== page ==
What to know about Coolant Tube:      

As your internal combustion engine works to power your car, it generates high levels of heat. The optimal operating temperature of the engine is between 90 and 105 degrees Celsius or 195 and 220 degrees Fahrenheit. The radiator of the car is the cooling system that works to cool the engine and regulate its temperature. It releases a coolant fluid that circulates through the coolant tubes, to and from the engine. The coolant tubes carry heated coolant from the engines to the radiator, which cools it. This cooled fluid circulates back to the engine.


Coolant tubes or hoses are of two kinds, the larger sizes that circulate coolant and the smaller sizes that run along the intake manifold. The intake manifold brings air into the engine so it mixes with the fuel to burn and release energy. Since coolant hoses or tubes work at fairly high temperatures, they are built with a thick, resilient rubber material. Even so, they wear out eventually and need to be changed.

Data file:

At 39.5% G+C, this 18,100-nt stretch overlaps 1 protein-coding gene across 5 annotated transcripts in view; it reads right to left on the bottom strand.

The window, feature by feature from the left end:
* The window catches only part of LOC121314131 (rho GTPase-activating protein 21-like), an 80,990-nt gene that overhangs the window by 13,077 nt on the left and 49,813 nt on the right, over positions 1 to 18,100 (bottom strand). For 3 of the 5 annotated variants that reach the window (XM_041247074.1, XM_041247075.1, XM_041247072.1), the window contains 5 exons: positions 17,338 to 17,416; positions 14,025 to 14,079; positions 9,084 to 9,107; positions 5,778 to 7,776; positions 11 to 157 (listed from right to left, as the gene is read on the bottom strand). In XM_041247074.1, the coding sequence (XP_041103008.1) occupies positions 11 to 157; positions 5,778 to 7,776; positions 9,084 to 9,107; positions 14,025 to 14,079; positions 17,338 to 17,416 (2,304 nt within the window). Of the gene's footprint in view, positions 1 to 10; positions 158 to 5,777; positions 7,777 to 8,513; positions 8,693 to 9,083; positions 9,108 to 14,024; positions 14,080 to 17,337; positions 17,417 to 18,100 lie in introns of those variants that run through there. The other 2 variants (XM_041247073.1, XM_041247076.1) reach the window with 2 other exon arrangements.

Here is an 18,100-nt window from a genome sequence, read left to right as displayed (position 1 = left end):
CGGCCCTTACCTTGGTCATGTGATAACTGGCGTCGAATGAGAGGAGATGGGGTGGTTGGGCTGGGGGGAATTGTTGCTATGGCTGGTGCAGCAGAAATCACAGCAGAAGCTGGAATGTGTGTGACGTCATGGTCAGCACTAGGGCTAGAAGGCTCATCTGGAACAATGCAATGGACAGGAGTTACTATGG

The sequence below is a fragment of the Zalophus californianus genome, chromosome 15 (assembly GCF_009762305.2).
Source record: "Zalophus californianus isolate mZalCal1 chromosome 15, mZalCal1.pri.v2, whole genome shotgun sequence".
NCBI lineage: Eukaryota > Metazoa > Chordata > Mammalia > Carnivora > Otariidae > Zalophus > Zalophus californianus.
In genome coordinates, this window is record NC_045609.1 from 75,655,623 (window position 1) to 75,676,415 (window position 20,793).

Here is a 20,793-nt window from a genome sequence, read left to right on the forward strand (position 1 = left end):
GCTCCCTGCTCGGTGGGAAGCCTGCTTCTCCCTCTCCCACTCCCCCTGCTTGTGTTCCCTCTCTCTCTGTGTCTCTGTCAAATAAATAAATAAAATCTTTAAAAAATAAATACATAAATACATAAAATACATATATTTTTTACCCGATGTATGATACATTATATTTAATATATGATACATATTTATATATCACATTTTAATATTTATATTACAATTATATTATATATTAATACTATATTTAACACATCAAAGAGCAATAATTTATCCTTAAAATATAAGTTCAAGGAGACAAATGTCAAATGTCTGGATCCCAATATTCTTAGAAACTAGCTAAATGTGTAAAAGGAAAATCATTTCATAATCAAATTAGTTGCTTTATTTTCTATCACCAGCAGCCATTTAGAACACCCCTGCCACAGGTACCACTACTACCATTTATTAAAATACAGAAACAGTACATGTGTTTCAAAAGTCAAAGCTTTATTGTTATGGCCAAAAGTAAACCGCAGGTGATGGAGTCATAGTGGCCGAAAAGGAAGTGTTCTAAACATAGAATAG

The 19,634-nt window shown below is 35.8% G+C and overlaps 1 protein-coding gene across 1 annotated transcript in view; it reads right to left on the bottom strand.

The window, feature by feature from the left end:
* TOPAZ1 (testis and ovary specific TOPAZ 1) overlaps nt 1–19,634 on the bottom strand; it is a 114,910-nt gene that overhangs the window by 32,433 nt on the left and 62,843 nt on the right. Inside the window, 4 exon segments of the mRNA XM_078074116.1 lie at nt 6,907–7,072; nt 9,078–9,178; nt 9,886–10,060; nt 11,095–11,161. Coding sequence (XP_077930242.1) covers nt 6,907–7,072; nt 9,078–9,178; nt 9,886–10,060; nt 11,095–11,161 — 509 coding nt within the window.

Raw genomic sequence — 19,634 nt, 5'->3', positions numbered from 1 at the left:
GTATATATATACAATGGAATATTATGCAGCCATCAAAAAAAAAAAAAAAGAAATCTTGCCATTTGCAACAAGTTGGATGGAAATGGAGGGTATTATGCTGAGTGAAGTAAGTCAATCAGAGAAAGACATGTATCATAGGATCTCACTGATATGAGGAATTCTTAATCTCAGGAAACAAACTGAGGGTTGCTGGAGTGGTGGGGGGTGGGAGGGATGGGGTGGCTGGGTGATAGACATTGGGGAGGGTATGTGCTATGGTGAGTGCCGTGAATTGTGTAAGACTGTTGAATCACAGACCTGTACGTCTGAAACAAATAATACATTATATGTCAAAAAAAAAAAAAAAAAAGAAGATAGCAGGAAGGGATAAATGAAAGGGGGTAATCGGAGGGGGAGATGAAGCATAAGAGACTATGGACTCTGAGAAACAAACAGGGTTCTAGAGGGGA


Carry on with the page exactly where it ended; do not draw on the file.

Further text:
Facts to Note:

If the coolant hoses lose their elasticity, they develop bulges and look swollen. In this state, they are prone to rupturing.

Coolant hoses can become brittle and crack/break easily.

If the coolant hoses become too soft, they will collapse and the coolant will not flow freely.

How to Fix:

One end of coolant tube is separate from coolant recovery bottle or cap.

The other end of the coolant tube is separate from the radiator, generally at the radiator cap neck of the radiator.

Any particular routing is noted if necessary.

Condition of coolant/anti-freeze in the recovery bottle is examined and recommendations are made as needed as to it needing to be cleaned out.

The coolant tube is routed and reattached to the recovery bottle and radiator.

Our Proposal:

Every time you bring the car in for routine maintenance, (oil, tires, and brakes) have your mechanic check the coolant tubes and the levels of coolant fluid. It is wise to have your coolant hoses changed every four or five years, even if they show no signs of wearing out. You should also consider changing them if you intend to go on a long road trip.


Common symptoms indicating you may need to change Coolant Tube:

The gauge on the dashboards indicates rising temperature

Radiator and coolant levels drop

Pools of coolant collect under the car

The engine bay shows rust-colored stains

The car overheats and stalls

Importance of this service:


If your car overheats, you risk damaging your engine or coming to a complete halt in the middle of traffic. It is essential that the coolant tubes remain functional. Have one of your expert mechanics check the clips that attach the coolant tubes to the engine and radiator to ensure that there is no leakage.